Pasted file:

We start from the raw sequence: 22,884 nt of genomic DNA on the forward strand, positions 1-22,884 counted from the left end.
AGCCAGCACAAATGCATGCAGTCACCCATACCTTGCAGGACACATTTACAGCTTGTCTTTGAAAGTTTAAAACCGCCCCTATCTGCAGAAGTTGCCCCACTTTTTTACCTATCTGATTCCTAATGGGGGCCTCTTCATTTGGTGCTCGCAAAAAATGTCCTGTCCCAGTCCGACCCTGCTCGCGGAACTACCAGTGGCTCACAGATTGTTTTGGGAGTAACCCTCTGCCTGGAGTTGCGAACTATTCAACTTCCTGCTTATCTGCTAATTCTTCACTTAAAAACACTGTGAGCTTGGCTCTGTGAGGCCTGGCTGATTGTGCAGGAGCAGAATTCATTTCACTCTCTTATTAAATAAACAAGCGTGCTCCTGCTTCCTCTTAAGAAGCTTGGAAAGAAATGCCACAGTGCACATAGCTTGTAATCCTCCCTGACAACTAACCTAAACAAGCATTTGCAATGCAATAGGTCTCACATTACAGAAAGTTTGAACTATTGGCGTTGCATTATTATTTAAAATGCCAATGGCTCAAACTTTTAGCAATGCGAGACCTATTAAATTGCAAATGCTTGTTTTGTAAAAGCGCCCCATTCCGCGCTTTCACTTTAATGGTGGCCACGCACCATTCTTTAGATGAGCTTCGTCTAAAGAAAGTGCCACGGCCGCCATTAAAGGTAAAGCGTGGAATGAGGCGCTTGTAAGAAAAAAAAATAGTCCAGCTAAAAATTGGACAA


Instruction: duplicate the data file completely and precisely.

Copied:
We start from the raw sequence: 22,884 nt of genomic DNA on the forward strand, positions 1-22,884 counted from the left end.
AGCCAGCACAAATGCATGCAGTCACCCATACCTTGCAGGACACATTTACAGCTTGTCTTTGAAAGTTTAAAACCGCCCCTATCTGCAGAAGTTGCCCCACTTTTTTACCTATCTGATTCCTAATGGGGGCCTCTTCATTTGGTGCTCGCAAAAAATGTCCTGTCCCAGTCCGACCCTGCTCGCGGAACTACCAGTGGCTCACAGATTGTTTTGGGAGTAACCCTCTGCCTGGAGTTGCGAACTATTCAACTTCCTGCTTATCTGCTAATTCTTCACTTAAAAACACTGTGAGCTTGGCTCTGTGAGGCCTGGCTGATTGTGCAGGAGCAGAATTCATTTCACTCTCTTATTAAATAAACAAGCGTGCTCCTGCTTCCTCTTAAGAAGCTTGGAAAGAAATGCCACAGTGCACATAGCTTGTAATCCTCCCTGACAACTAACCTAAACAAGCATTTGCAATGCAATAGGTCTCACATTACAGAAAGTTTGAACTATTGGCGTTGCATTATTATTTAAAATGCCAATGGCTCAAACTTTTAGCAATGCGAGACCTATTAAATTGCAAATGCTTGTTTTGTAAAAGCGCCCCATTCCGCGCTTTCACTTTAATGGTGGCCACGCACCATTCTTTAGATGAGCTTCGTCTAAAGAAAGTGCCACGGCCGCCATTAAAGGTAAAGCGTGGAATGAGGCGCTTGTAAGAAAAAAAAATAGTCCAGCTAAAAATTGGACAA